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Monday, September 2, 2019

The Ten Most Popular Posts on Free Technology for Teachers - In August

At the end of every month I like to take a look back at the most popular posts of the previous thirty days. I'm a couple of days late this time.

I make these lists to get some insights into what readers want to see more or less of. I also do this as a way to provide you with a quick way to catch up on some highlights of the last month in the field of educational technology.

These were the most popular posts in August:
1. Google is Adding an Originality Checker to Google Classroom
2. How to Use Flipgrid to Create Whiteboard Videos
3. Ten Google Product Updates for Teachers to Note
4. 5 Google Drive Tips You Might Have Overlooked or Forgotten
5. A Couple of Good Places to Find Icebreaker Activities
6. Bad News - Interactive Simulation Shows Students How Misinformation is Spread
7. How to Add New Fonts to Google Docs, Slides, and Sheets
8. Ten Tools for Telling Stories With Pictures - Updated for 2019-20
9. Ed Tech Fitness Challenges for Back-to-School Season
10. How to Embed Google Docs Into Your Blog Posts

Thank You for Your Support!
  • More than 375 of you have participated in a Practical Ed Tech webinar this year. Thank you!
  • Pixton is a fantastic tool for students to use to create digital stories. Get started by using their free "Truth or Lie" lesson plan. 
  • PrepFactory offers free, personalized SAT and ACT prep. 
  • University of Maryland, Baltimore County has been supporting this blog for many years.
Other Places to Follow My Work
Besides FreeTech4Teachers.com and the daily email digest, there are other ways to keep up with what I'm publishing. 
  • Practical Ed Tech Newsletter - This comes out once per week (Sunday night/ Monday morning) and includes my tip of the week and a summary of the week's most popular posts from FreeTech4Teachers.com.
  • My YouTube Channel - More than 15,000 are subscribed to my YouTube channel for my regular series of tutorial videos including more than 300 Google tools tutorials. 
  • Facebook - The FreeTech4Teachers.com Facebook page has nearly 450,000 followers. 
  • Twitter - I've been Tweeting away for the last twelve years at twitter.com/rmbyrne
  • Instagram - this is mostly pictures of my kids, my dogs, my bikes, my skis, and fly fishing.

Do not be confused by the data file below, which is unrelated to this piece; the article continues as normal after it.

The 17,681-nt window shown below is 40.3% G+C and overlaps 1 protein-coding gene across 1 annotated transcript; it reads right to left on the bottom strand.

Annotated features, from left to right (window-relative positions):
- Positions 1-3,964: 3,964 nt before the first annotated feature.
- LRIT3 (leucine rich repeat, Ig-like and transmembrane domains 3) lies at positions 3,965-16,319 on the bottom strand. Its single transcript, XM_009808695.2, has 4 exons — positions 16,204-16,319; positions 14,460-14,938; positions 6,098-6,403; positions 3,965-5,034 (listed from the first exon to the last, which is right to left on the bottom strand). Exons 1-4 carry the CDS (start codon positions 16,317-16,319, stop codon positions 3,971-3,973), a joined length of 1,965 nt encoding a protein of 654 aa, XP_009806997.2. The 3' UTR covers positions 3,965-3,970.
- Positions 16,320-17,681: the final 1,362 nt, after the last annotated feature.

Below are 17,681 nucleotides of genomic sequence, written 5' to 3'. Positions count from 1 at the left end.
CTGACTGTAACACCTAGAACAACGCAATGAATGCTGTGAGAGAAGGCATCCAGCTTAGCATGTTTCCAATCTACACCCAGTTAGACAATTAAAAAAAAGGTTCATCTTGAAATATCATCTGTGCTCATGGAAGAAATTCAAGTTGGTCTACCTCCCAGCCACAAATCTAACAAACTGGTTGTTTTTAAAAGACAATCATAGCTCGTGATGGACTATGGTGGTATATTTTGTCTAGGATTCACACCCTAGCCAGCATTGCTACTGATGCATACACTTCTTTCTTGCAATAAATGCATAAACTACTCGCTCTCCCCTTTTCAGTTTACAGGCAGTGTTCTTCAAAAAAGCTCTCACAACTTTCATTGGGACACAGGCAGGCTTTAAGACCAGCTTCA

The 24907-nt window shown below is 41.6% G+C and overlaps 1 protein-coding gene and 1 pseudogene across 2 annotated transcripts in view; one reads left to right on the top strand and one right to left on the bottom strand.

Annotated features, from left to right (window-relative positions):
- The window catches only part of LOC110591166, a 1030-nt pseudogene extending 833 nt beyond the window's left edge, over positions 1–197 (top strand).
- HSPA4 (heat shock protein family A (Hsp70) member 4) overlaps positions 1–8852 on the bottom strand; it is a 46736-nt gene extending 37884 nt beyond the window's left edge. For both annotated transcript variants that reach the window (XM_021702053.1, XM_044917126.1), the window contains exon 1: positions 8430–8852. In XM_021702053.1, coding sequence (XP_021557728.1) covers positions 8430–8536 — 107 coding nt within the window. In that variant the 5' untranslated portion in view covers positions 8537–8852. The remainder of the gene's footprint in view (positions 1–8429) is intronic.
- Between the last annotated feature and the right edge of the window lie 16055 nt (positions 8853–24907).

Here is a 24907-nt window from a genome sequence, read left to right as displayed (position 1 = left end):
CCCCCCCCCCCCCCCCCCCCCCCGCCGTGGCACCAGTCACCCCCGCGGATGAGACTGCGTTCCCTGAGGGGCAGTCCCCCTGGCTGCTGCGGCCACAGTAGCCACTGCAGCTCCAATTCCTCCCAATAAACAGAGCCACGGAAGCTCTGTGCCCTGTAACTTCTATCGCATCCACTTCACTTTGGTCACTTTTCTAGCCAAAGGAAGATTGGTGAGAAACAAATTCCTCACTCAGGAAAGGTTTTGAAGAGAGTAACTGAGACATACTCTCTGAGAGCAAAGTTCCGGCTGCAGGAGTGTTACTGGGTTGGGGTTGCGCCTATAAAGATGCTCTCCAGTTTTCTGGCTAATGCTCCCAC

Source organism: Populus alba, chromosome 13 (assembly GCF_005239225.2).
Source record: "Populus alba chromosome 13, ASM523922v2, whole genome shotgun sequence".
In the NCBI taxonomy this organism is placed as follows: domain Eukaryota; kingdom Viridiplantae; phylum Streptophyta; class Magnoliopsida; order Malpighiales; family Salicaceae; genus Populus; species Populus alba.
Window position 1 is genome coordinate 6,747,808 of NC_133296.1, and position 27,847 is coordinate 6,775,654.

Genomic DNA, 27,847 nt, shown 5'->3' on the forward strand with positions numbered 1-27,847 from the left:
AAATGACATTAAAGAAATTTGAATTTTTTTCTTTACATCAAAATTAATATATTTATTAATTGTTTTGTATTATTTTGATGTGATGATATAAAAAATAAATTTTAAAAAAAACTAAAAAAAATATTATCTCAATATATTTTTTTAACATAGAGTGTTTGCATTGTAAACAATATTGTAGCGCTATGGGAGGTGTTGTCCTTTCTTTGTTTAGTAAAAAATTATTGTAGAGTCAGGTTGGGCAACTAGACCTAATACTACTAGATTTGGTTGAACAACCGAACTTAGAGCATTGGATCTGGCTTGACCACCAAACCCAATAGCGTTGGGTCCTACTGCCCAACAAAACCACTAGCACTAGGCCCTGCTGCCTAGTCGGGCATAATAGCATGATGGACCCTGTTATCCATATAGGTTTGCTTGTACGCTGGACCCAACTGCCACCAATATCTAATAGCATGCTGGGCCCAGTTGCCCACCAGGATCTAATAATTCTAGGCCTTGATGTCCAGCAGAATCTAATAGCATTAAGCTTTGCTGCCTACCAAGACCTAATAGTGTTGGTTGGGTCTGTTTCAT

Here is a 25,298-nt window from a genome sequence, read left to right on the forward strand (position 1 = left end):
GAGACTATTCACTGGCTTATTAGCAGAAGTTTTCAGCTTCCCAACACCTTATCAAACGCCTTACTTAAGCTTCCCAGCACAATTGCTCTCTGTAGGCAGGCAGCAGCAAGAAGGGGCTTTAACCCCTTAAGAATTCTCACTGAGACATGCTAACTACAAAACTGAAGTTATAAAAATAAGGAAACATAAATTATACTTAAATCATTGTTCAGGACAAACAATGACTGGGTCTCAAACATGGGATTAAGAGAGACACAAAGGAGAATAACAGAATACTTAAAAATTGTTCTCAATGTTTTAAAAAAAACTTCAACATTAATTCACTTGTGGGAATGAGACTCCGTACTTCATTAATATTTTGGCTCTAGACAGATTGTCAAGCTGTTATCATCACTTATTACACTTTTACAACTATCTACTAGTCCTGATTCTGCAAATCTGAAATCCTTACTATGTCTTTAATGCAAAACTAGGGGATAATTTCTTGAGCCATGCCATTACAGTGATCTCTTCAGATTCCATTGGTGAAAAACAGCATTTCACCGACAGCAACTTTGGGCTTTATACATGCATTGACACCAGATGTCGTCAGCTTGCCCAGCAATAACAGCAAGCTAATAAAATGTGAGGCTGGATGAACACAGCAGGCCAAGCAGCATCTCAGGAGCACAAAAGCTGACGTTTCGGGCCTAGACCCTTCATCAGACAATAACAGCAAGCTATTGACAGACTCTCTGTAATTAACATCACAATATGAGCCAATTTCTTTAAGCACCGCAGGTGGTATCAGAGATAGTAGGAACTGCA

Fossils 101 - And How Scientists Know What Color Dinosaurs Were

National Geographic's YouTube channel has a great series called 101 Videos. The series contains 115 videos that provide five minute introductions to a wide variety of science topics. Fossils 101 is one of the recent additions to the series.

Fossils 101 explains to viewers what fossils are, fossil types, how fossils are formed, and what fossils can reveal to scientists about the past.


On a related note, a few years ago TED-Ed published a lesson titled How Do We Know What Color Dinosaurs Were? The video explains how scientists examine the melanosomes of fossilized feathers to determine the colors of some dinosaurs. The video then goes on to explain how the physics of light and color eventually lead scientists to their conclusions.

ClassHook Adds Live Discussions for Video Lessons

Last Friday on the Practical Ed Tech Podcast I mentioned that ClassHook has a new feature for facilitating discussions about the videos that you show to your students. The new feature is called Live Discussions and it builds upon the popular Pause Prompts feature that ClassHook introduced earlier this year.

Pause Prompts are timestamped questions that you add to video clips in ClassHook. When you're showing a video to your class, the questions you've written as Pause Prompts will automatically pop-up at the timestamp you've specified. The video will stop and the question will appear full-screen in its place. You can then have a discussion with your students about the prompt.

Live Discussions builds upon Pause Prompts by incorporating an online response element for your students. Now when a Pause Prompt is reached you can have your students respond online as well as by speaking in class. Live Discussions generates a link and QR code for students to follow to land on a response page where they can answer the questions in the Pause Prompts. You'll be able to see their responses in your ClassHook teacher account.


Applications for Education
ClassHook's Live Discussions offers a great middle ground between a completely online response system and a completely voice-based, in-class discussion. You might not have time for ever student to respond to Pause Prompt aloud in your classroom so using the Live Discussion feature will give every student the opportunity to respond to the prompt.

A Few Short Lessons About Labor Day

Today is Labor Day in the U.S. This is the traditional "end of summer" in the minds of many of us. After this weekend nearly all students and teachers will be back in school. If you're already back in school, you and your students should have enjoyed the three day weekend. Tomorrow you may have some students asking why Labor Day is a holiday. The following videos explain the origins of Labor Day.

Labor Day's Violent Beginnings


Why Do Americans and Canadians Celebrate Labor Day? - A TED-Ed Lesson


History of the Holidays: Labor Day History



Find more Labor Day resources in Larry Ferlazzo's extensive list of links.